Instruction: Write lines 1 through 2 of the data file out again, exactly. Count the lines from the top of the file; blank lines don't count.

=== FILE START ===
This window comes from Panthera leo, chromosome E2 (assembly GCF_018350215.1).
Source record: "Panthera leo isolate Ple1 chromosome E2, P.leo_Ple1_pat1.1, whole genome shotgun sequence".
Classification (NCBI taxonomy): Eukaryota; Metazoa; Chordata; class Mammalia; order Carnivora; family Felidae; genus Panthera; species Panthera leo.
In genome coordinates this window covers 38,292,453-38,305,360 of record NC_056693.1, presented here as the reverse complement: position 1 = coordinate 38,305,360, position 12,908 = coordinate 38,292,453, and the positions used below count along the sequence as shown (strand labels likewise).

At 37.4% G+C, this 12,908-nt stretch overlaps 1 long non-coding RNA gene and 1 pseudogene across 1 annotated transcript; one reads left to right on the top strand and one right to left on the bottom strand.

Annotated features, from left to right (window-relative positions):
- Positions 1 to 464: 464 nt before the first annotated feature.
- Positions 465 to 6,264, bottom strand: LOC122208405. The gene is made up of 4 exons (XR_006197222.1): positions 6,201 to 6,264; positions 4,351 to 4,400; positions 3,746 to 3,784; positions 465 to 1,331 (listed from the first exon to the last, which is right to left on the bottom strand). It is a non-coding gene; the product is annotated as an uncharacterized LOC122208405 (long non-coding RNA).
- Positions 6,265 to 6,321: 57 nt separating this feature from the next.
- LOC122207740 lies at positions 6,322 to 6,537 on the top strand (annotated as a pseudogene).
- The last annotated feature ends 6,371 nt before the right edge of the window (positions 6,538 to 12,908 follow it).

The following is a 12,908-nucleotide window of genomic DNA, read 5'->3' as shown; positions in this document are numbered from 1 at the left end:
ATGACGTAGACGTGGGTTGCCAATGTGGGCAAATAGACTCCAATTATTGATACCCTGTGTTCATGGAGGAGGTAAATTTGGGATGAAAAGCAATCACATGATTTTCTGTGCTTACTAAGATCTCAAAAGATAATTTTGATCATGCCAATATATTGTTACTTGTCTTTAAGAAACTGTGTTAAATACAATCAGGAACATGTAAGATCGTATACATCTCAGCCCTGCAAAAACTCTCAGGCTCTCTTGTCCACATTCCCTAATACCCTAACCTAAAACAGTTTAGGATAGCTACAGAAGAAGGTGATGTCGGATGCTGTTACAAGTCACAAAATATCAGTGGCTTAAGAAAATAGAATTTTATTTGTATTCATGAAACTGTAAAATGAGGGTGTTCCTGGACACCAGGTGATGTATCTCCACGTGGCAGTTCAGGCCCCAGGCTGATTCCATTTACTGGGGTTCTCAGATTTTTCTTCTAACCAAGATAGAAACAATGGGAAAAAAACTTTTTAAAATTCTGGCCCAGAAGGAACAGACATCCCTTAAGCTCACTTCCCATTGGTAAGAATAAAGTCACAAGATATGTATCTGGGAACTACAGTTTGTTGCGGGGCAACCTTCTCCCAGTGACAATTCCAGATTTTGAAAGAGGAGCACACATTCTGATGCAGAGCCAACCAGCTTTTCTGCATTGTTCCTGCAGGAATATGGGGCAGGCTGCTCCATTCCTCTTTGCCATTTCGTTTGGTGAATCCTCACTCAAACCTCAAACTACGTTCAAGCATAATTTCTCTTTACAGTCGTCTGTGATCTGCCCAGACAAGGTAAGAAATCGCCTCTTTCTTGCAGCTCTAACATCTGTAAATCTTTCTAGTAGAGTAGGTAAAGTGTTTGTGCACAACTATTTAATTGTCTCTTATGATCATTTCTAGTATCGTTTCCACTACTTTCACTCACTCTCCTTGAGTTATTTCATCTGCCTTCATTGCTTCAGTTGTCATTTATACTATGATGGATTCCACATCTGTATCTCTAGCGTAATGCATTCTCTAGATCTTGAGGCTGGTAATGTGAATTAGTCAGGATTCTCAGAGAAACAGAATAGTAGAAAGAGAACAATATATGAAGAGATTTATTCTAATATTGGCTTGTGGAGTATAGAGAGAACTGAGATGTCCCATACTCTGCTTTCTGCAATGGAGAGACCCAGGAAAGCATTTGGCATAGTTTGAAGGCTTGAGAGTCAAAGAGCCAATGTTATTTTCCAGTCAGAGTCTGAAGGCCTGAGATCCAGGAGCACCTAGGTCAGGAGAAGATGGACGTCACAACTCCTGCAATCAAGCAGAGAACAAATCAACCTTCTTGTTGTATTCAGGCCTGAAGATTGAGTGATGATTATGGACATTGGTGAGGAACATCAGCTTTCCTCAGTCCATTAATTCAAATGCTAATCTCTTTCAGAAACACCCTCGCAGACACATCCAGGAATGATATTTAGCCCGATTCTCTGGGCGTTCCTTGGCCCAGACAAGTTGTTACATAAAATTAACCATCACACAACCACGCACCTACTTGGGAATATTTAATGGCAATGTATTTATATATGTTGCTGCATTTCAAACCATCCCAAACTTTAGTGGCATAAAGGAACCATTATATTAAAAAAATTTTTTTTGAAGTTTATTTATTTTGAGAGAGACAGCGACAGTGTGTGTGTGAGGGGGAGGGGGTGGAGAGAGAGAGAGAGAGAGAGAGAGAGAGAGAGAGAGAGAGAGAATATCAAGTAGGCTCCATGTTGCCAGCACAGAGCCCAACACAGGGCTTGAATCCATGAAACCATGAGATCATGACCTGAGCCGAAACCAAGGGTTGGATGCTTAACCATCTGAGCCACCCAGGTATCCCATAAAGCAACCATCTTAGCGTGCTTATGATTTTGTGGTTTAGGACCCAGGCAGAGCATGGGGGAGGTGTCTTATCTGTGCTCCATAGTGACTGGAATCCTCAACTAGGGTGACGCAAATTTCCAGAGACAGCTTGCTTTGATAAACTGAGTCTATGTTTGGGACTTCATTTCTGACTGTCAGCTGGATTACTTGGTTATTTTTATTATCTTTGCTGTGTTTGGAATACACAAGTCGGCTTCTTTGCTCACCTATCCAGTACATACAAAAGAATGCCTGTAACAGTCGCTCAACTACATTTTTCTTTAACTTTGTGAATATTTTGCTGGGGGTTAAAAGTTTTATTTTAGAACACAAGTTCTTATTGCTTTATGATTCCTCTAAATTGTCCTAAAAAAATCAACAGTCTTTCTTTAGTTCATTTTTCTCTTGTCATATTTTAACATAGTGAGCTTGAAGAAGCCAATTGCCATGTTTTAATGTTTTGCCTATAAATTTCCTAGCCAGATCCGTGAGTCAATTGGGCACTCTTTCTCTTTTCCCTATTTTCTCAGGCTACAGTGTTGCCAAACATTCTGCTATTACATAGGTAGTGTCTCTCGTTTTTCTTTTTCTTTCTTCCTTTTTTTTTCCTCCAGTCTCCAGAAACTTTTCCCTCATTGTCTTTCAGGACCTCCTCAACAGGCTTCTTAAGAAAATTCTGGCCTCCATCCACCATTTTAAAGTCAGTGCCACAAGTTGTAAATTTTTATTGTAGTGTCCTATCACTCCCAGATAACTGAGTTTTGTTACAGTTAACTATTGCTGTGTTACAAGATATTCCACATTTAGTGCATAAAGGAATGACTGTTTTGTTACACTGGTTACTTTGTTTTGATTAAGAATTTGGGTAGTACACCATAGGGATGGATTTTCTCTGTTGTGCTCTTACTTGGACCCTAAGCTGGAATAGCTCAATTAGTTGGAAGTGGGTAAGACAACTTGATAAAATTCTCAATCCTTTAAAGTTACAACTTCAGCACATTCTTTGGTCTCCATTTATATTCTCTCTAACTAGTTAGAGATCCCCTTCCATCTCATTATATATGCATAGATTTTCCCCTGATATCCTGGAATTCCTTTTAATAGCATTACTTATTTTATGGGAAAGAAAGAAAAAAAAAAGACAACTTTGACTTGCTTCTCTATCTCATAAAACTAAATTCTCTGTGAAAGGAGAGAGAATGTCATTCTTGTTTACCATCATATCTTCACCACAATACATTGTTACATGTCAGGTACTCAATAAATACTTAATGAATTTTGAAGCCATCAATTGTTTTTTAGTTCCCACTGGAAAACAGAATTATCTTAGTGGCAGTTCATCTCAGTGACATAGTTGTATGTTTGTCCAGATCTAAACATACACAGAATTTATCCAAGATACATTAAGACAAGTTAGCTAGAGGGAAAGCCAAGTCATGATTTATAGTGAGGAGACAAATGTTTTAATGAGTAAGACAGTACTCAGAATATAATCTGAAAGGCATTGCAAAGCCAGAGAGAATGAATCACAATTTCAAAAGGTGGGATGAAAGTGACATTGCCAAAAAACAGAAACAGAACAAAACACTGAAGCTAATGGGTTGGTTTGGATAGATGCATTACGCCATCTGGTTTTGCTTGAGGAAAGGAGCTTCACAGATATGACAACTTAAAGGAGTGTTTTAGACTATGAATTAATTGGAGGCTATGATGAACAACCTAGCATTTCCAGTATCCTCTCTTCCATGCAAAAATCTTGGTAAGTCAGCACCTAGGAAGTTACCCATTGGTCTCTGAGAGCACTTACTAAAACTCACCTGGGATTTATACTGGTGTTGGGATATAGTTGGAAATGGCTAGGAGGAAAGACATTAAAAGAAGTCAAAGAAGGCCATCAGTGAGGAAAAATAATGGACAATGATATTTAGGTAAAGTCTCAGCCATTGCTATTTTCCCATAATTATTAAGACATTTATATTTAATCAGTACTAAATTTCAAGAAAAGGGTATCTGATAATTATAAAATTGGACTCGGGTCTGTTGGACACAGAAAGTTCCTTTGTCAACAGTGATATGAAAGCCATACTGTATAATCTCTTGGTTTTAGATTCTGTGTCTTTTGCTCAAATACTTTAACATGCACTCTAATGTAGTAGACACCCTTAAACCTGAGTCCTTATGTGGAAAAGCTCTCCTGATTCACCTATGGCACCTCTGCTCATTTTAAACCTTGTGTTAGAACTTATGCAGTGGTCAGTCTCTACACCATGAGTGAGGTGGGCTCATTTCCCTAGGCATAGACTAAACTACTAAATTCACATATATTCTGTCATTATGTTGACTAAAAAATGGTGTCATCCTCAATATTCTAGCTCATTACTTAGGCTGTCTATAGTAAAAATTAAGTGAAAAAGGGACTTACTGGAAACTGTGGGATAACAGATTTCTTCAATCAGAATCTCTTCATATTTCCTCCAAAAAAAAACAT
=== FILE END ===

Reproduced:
This window comes from Panthera leo, chromosome E2 (assembly GCF_018350215.1).
Source record: "Panthera leo isolate Ple1 chromosome E2, P.leo_Ple1_pat1.1, whole genome shotgun sequence".